If the agency had not gone into bankruptcy, I would still be in that very stressful job.

Additionally, I have taken up organic gardening after connecting on Craig’s List with an expert in the field.  He helped me build an organic garden in my backyard and we have gardening classes here once a month.  I have a very magical garden.  With only two months in the ground, some of the plants tower over six feet tall.  It’s easy to see where the Jack in the Beanstalk story came from.  I’m learning biodynamic gardening and am having the time of my life.

My nonprofit is partnering with the garden expert to develop various projects.  We have a proposal ready to go the Probation Department to bring a garden project into the youth camps to teach them not only gardening skills and how to make money from their garden, but to create a sustainable food source for the camps thereby saving the county some money on their food bill, but also to teach social skills such as leadership development, team building, community service and to raise their awareness of environmental issues, teach nutrition and the plant to food on the table connection.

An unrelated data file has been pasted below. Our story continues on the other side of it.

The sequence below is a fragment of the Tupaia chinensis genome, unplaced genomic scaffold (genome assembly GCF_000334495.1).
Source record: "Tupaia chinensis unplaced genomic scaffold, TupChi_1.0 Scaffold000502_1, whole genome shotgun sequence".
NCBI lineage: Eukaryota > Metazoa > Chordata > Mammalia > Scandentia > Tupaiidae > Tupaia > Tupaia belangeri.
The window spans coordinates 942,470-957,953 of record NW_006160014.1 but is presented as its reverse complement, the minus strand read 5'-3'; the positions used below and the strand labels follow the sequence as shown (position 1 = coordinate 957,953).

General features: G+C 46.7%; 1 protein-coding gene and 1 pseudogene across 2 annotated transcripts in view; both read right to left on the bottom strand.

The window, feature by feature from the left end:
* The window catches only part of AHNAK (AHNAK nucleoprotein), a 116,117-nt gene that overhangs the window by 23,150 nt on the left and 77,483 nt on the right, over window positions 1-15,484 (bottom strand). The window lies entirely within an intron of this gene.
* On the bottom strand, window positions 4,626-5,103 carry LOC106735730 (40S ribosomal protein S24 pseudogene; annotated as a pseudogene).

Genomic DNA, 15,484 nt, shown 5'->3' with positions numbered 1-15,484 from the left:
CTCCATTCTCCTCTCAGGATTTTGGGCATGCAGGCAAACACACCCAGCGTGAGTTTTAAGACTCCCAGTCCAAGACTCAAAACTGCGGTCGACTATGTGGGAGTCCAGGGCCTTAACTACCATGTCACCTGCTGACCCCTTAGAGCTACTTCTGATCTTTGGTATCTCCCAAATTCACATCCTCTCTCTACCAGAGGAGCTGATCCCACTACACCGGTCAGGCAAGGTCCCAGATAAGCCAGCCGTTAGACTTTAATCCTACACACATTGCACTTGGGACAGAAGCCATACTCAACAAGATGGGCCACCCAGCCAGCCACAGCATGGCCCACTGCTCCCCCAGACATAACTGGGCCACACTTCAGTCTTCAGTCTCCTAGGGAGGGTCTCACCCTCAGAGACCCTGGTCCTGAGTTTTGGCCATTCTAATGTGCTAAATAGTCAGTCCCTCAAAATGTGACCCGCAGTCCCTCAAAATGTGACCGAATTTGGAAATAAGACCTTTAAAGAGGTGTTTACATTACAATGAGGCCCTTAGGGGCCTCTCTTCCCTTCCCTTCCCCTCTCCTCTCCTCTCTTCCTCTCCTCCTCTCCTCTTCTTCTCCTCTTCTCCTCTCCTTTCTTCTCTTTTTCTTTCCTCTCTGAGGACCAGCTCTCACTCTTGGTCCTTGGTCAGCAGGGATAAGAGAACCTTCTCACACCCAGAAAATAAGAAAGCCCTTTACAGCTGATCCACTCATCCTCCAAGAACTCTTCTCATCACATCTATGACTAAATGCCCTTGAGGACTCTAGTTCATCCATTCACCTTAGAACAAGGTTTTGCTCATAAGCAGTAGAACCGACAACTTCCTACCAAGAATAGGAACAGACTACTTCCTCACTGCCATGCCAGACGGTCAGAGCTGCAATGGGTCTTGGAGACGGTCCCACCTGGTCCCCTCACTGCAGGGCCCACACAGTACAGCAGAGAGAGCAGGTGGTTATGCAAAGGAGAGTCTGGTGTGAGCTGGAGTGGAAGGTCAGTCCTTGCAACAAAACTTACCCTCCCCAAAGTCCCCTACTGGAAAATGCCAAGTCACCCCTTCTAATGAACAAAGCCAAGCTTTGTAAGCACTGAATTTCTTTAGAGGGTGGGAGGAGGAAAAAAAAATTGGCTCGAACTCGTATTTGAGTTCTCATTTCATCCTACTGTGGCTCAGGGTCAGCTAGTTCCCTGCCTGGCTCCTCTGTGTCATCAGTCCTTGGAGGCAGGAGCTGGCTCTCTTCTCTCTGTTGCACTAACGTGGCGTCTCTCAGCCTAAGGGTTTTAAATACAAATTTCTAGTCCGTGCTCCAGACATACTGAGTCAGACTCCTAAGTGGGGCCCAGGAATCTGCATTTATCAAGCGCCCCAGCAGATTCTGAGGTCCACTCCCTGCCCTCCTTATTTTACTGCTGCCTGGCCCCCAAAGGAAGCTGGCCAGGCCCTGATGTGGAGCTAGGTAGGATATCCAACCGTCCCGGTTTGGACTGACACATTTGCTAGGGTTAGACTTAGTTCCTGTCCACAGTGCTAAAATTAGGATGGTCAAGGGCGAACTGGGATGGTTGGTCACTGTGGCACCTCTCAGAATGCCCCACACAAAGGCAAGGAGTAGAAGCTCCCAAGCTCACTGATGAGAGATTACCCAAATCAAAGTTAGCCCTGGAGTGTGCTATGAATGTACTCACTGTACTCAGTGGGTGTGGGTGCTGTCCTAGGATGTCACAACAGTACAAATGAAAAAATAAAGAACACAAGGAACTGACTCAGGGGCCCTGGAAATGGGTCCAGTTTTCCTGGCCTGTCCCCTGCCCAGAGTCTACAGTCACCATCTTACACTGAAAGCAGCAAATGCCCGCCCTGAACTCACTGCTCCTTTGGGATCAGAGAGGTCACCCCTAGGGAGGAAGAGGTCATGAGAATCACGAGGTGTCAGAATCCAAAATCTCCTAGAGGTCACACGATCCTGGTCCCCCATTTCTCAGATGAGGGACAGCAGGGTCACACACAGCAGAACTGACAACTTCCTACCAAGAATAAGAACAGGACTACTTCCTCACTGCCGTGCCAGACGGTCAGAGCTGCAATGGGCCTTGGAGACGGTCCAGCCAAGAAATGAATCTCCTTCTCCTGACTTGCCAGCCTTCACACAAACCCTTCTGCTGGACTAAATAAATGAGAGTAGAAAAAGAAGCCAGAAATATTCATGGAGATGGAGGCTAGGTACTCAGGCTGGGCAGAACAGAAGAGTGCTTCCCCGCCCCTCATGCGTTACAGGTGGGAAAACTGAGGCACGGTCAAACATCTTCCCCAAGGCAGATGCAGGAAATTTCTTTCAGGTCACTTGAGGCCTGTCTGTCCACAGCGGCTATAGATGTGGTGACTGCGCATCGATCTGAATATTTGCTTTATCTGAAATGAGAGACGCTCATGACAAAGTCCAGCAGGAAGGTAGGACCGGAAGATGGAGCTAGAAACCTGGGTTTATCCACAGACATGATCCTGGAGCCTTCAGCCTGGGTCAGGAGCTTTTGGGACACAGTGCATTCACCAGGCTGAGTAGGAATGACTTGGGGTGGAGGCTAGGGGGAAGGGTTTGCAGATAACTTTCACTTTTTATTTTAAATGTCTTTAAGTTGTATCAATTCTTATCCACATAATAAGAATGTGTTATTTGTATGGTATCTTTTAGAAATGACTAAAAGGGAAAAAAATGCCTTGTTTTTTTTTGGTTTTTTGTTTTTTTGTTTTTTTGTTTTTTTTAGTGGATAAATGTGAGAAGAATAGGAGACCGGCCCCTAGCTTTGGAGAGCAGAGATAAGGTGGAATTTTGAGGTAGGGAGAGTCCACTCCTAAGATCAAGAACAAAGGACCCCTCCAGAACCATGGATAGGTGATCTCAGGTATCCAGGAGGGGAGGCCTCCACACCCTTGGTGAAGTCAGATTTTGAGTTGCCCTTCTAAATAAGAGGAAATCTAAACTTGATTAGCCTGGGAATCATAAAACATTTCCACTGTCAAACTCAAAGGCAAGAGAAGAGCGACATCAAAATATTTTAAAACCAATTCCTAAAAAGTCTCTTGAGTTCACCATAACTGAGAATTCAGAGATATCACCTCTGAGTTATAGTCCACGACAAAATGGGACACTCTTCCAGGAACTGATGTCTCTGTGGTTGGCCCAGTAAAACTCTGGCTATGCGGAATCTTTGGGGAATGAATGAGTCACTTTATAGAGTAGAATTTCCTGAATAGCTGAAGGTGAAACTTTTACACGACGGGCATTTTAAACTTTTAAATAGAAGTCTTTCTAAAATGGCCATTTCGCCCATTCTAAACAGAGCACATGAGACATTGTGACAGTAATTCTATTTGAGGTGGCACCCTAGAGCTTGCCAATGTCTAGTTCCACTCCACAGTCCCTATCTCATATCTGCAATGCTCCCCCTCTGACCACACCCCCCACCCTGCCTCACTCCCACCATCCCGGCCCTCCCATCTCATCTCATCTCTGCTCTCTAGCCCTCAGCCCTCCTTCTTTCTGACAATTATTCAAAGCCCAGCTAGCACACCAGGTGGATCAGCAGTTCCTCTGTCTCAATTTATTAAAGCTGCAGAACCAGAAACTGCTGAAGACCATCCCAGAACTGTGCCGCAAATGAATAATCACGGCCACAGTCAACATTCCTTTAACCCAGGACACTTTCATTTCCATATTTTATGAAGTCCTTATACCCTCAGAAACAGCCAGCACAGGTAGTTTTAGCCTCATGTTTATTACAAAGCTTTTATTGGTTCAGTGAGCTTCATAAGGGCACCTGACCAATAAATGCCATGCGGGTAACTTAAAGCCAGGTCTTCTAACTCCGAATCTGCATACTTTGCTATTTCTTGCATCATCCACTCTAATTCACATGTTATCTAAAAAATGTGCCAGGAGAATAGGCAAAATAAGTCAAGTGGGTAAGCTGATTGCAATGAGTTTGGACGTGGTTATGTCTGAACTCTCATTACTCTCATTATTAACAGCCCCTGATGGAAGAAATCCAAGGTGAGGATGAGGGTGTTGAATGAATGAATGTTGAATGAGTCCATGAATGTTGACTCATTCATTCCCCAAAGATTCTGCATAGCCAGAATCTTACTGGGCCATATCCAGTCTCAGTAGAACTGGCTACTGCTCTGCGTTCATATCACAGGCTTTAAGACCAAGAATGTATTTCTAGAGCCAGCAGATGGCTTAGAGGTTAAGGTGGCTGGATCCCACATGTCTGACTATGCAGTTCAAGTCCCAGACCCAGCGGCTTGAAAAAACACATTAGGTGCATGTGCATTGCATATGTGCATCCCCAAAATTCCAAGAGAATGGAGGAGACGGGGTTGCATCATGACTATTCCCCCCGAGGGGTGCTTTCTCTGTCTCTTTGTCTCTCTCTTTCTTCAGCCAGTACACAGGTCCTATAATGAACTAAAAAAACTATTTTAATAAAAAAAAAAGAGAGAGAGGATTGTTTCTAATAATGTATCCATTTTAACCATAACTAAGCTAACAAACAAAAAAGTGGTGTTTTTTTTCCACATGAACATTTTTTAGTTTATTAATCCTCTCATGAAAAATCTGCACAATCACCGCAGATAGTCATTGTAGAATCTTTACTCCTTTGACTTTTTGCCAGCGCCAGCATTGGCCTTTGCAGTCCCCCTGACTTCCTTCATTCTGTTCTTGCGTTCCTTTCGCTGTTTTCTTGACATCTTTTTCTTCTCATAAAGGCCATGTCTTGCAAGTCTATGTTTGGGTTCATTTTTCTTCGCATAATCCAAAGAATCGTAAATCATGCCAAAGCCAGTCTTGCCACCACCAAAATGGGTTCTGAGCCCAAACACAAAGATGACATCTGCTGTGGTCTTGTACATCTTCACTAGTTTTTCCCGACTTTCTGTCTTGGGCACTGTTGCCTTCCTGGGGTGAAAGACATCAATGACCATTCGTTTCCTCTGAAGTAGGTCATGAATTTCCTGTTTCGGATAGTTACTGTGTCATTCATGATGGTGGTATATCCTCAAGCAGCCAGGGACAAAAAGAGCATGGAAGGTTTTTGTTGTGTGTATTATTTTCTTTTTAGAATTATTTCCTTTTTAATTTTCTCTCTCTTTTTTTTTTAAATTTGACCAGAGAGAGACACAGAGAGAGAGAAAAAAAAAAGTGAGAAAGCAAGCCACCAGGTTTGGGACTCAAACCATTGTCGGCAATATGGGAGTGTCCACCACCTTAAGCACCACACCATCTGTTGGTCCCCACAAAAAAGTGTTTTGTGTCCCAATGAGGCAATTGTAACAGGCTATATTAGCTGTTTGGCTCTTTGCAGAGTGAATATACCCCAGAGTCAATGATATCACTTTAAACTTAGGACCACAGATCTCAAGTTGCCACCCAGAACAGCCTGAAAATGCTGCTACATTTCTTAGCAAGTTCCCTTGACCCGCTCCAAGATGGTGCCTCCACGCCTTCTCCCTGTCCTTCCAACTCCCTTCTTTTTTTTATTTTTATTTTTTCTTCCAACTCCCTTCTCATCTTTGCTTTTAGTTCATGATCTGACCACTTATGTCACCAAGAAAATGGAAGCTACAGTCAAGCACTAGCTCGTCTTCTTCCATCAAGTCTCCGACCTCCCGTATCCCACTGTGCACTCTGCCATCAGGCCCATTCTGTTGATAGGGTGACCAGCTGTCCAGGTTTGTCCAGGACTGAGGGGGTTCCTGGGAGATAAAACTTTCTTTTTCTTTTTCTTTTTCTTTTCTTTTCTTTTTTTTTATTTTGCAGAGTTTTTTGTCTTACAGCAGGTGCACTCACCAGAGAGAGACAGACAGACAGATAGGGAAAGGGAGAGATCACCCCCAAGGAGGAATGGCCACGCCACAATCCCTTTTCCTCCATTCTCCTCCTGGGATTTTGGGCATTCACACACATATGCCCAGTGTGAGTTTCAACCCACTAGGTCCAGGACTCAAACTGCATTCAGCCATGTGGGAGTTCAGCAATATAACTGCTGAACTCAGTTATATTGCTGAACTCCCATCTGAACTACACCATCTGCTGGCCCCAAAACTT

I think I found my silver lining to that dark cloud that parked itself over my head that dreadful day the funder announced they had been hit hard by the drop in the economy and could no longer consider funding our project.  That devastating failure may have led me to a brand new future, free from that overwhelming stress that I felt on my previous job, one that will lead to a happy, productive retirement in the next ten years or sooner.  I am happier than I ever imagined I would be at this time.  I encourage everyone to consider that failure may actually be in your best interest and present other opportunities that you may not have thought about.  Failure is a great teacher and mentor and I will never again be devastated by it, but will look for the opportunity that is coming next.